THE Atlantic Monthly has always sought to draw on the perspectives not only of journalists, scholars, critics, and men and women of letters but also of those involved in practical affairs, as doctors, lawyers, jurists, diplomats, soldiers, politicians, and clerics -- not to mention those who fuel the global economy in their roles in the world of business. In this issue the financier and philanthropist George Soros mounts a defense of the "open society," a term whose meaning may be hard to pin down even though it embodies values that should be precious in the democratic societies of the West.
George Soros knows firsthand what an open society is not. Born in Hungary in 1930, he survived the Second World War living underground with his Jewish family in Nazi-controlled Budapest. The occupation of Hungary by the Russians after the war led to the installation of a Stalinist regime, and in 1947 Soros fled to London, where he enrolled at the London School of Economics. There he came under the spell of the philosopher Karl Popper, whose book The Open Society and Its Enemies has profoundly shaped his social thought. Soros next pursued a career in finance, first in London and then in New York, with extraordinary results. (The details have been recounted in these pages: see "The Unifying Theme," in the July, 1993, Atlantic.) Soros spent much of his fortune during the 1980s fostering civic and human-rights activities in communist Eastern Europe and elsewhere, and his efforts have grown since the collapse of communism, in 1989. Last year the various foundations created by Soros spent some $350 million, mainly in countries that are undergoing, it is hoped, the transition to democracy.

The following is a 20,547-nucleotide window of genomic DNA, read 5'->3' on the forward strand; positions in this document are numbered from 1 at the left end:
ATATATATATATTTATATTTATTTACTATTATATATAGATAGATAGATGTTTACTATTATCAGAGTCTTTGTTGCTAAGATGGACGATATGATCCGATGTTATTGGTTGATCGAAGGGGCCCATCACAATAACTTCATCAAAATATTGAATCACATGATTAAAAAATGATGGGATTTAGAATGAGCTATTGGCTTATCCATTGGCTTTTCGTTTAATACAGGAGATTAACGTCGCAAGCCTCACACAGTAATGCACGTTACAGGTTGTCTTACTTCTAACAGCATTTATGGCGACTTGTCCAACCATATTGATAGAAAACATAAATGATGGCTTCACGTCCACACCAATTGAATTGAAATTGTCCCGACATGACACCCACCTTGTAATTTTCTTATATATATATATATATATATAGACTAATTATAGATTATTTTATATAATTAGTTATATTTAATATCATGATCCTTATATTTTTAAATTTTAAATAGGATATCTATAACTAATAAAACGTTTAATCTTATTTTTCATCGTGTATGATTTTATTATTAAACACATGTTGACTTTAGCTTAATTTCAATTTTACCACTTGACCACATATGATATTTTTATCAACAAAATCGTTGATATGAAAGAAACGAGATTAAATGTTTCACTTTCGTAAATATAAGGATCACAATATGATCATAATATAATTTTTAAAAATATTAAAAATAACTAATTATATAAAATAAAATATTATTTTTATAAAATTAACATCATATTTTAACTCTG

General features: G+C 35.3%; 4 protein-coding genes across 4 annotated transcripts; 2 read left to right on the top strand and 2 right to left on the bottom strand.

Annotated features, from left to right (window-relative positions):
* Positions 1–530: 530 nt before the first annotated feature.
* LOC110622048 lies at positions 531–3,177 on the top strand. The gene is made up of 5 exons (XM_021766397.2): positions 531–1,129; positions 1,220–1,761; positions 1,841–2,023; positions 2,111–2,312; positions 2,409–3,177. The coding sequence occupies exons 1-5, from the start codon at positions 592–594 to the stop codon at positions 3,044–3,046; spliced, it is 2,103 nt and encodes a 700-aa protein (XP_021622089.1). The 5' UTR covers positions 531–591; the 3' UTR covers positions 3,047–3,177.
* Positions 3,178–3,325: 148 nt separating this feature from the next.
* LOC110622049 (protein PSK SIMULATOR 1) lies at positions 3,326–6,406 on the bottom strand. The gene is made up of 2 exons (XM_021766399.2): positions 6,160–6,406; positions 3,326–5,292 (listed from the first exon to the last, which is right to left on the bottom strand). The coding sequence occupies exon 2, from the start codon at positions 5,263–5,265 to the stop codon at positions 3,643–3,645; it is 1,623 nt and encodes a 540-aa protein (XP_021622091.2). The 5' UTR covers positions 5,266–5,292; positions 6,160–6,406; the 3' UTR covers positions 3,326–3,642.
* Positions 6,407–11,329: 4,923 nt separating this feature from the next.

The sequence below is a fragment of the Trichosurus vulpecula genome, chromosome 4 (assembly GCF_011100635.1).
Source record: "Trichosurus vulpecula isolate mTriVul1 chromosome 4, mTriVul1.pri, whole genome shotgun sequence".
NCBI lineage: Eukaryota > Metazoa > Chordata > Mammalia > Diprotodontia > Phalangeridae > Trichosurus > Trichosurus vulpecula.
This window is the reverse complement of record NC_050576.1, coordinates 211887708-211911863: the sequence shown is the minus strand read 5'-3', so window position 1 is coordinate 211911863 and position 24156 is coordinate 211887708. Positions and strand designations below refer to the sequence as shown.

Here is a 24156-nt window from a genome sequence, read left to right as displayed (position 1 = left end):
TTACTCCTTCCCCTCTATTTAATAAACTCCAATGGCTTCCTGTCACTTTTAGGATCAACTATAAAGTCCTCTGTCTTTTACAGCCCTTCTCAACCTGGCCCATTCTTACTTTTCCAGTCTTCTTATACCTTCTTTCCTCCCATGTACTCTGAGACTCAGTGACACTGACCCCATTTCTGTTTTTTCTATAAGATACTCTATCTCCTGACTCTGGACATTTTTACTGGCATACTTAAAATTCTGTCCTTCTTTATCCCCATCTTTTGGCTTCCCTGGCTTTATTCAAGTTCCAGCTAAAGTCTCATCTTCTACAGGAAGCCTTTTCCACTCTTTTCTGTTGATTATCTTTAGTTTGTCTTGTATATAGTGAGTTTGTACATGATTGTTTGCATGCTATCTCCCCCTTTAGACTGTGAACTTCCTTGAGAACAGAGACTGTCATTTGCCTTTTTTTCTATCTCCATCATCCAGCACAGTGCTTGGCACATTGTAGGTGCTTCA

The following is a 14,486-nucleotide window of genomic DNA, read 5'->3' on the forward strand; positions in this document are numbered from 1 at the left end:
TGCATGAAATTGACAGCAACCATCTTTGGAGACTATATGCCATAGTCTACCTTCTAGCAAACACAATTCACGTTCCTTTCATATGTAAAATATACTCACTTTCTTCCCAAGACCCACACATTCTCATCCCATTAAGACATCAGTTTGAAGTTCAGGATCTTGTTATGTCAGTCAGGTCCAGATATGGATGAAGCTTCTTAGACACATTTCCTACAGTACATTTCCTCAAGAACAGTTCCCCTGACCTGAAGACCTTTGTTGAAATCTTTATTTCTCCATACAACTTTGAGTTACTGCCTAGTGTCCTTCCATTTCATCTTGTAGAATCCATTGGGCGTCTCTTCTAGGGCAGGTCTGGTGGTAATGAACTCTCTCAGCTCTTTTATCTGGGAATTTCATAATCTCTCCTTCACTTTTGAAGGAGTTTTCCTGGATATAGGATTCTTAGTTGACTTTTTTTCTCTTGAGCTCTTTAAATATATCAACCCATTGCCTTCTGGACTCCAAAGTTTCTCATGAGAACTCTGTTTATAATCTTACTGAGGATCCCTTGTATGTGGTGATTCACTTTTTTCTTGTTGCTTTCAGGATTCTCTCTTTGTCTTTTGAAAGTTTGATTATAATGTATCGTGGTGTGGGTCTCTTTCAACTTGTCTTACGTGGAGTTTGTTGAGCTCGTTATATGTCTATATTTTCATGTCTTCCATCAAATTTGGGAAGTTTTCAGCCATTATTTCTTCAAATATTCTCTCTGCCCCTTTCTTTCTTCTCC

His causes are not uncontroversial. Soros has long championed the easing of some drug laws, and he personally helped to finance the recent successful referenda in California and Arizona permitting the use of certain proscribed drugs for medicinal purposes. Last fall Soros, a naturalized U.S. citizen, held a press conference to protest the new welfare-reform bill, which greatly restricts the public assistance available to legal immigrants to the United States. Soros backed up his criticism with $50 million to create the Emma Lazarus Fund, which will give legal immigrants various kinds of practical help as they seek to learn English and become citizens.
Transitions to democracy, it would seem, sometimes need to happen even in democracies.
-- THE EDITORS
The Atlantic Monthly; February 1997; 77 North Washington Street; Volume 279, No. 2; page 6.
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